E° Bound: -122.0622972
N° Bound: 37.437986
S° Bound: 37.4205777

Extent Group 1 / Time Frame 1

CC ID: 1137621
Time Frame Type: Range
Start: 2004-05-05
End: 2004-05-21

Spatial Information

Spatial Representation

Representations Used

Vector: Yes

Access Information

Security Class: Unclassified
Data Access Procedure:

This data can be obtained on-line at the following URL:

The data set is dynamically generated based on user-specified parameters.;

Data Access Constraints:


Data Use Constraints:

Users should be aware that temporal changes may have occurred since this data set was collected and some parts of this data may no longer represent actual surface conditions. Users should not use this data for critical applications without a full awareness of its limitations. These data depict the heights at the time of the survey and are only accurate for that time.

Distribution Information

Distribution 1

CC ID: 740459
Download URL:
File Name: Customized Download

Create custom data files by choosing data area, product type, map projection, file format, datum, etc.

Distribution 2

CC ID: 740460
Download URL:
File Name: Bulk Download

Simple download of data files.



CC ID: 740462
URL Type:
Online Resource


CC ID: 740463
URL Type:
Online Resource


CC ID: 740464
Name: Browse Graphic
URL Type:
Browse Graphic
File Resource Format: kmz

This graphic shows the lidar coverage for the 2004 USGS project along the southern area of San Francisco Bay.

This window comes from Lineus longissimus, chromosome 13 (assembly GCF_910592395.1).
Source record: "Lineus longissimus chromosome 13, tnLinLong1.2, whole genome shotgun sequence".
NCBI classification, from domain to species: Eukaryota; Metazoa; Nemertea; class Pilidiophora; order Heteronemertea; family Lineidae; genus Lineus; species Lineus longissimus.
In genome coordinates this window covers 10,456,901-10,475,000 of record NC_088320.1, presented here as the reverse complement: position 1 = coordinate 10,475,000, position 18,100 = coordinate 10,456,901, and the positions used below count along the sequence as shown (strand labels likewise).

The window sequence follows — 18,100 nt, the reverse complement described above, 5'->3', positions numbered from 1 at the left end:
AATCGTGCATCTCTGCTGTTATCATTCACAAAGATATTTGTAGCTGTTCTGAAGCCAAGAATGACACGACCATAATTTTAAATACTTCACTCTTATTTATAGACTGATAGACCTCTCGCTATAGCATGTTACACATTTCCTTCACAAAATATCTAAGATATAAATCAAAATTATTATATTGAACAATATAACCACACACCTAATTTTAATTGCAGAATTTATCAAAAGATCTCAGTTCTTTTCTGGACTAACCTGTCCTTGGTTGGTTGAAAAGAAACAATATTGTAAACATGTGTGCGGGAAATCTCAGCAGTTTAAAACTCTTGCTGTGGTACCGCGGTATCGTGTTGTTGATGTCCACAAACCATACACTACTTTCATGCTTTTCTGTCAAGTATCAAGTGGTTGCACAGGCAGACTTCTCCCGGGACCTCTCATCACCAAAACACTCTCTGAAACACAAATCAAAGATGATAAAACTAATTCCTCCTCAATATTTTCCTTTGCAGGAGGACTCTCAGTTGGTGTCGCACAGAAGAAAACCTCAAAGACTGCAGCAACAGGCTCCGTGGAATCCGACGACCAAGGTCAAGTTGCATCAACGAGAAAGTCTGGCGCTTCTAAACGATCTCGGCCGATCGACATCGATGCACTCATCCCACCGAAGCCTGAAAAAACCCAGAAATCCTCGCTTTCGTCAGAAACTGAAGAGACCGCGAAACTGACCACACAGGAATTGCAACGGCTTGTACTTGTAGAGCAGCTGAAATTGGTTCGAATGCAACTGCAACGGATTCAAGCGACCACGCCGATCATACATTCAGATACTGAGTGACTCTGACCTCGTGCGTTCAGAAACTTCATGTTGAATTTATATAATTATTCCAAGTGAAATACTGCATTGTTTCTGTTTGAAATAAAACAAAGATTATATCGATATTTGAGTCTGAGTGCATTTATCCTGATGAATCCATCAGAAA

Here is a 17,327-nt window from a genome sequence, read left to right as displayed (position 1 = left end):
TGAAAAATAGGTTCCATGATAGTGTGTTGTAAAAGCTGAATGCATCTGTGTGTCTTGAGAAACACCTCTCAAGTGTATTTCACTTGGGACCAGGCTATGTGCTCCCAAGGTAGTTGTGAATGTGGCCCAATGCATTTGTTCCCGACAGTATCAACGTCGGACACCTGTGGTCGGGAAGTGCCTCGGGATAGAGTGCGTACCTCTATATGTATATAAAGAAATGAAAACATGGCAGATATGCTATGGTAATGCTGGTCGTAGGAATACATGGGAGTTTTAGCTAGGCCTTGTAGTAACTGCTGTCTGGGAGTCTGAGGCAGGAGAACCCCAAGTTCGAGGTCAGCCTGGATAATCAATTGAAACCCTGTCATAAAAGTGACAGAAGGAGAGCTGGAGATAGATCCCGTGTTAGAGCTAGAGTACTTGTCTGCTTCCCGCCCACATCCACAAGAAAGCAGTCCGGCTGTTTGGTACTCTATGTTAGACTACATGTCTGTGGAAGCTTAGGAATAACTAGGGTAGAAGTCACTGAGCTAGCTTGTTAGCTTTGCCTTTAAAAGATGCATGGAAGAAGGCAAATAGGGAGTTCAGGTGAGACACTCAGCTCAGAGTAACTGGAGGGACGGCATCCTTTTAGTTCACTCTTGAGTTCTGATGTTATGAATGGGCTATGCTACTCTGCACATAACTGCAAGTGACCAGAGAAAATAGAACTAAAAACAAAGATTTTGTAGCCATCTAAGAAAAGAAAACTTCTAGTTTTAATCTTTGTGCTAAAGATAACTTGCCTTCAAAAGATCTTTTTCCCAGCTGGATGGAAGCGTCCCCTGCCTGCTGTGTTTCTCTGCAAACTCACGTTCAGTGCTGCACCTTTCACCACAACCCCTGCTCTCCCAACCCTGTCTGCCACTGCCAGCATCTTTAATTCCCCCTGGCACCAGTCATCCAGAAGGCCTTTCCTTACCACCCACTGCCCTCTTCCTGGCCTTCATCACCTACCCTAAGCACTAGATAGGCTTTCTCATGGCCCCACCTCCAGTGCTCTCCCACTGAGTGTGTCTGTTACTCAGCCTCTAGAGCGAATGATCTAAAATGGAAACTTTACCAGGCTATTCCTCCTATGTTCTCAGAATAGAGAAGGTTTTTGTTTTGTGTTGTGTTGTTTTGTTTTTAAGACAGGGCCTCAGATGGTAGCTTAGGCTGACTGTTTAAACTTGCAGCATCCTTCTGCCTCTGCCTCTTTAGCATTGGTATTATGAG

Activity Log

Activity Log 1

CC ID: 670746
Activity Date/Time: 2017-03-20

Date that the source FGDC record was last modified.

Activity Log 2

CC ID: 670745
Activity Date/Time: 2017-11-14

Converted from FGDC Content Standards for Digital Geospatial Metadata (version FGDC-STD-001-1998) using '' script. Contact Tyler Christensen (NOS) for details.

Activity Log 3

CC ID: 718177
Activity Date/Time: 2018-02-08

Partial upload of Positional Accuracy fields only.

Activity Log 4

CC ID: 740461
Activity Date/Time: 2018-03-13

Partial upload to move data access links to Distribution Info.

Data Quality


Data are provided in las format version las 1.0. Header attributes and point attribute for LAS files can be found on ASPRS website listed below. USGS not making any promises on the accuracy or completeness of the attribute information.

Horizontal Positional Accuracy:

Accuracy is as follows, quoted at the 95% confidence level (2 sigma); Quantitative Value: 0.40 meters, Test that produced the value: +/- 20-60 cm on all but extremely hilly terrain

Vertical Positional Accuracy:

Accuracy is as follows, quoted at the 95% confidence level (2 sigma); Quantitative Value: 0.0647 meters, Test that produced the value: RMSE (1 sigma) calculated to be 6.47 cm. 593 kinematic check points compared to the LiDAR bald earth surface on paved surfaces found that the average error was -1.9 centimeters and that 95% (2 sigma) of the checkpoints were within 13.2 centimeters of true


Completeness Report: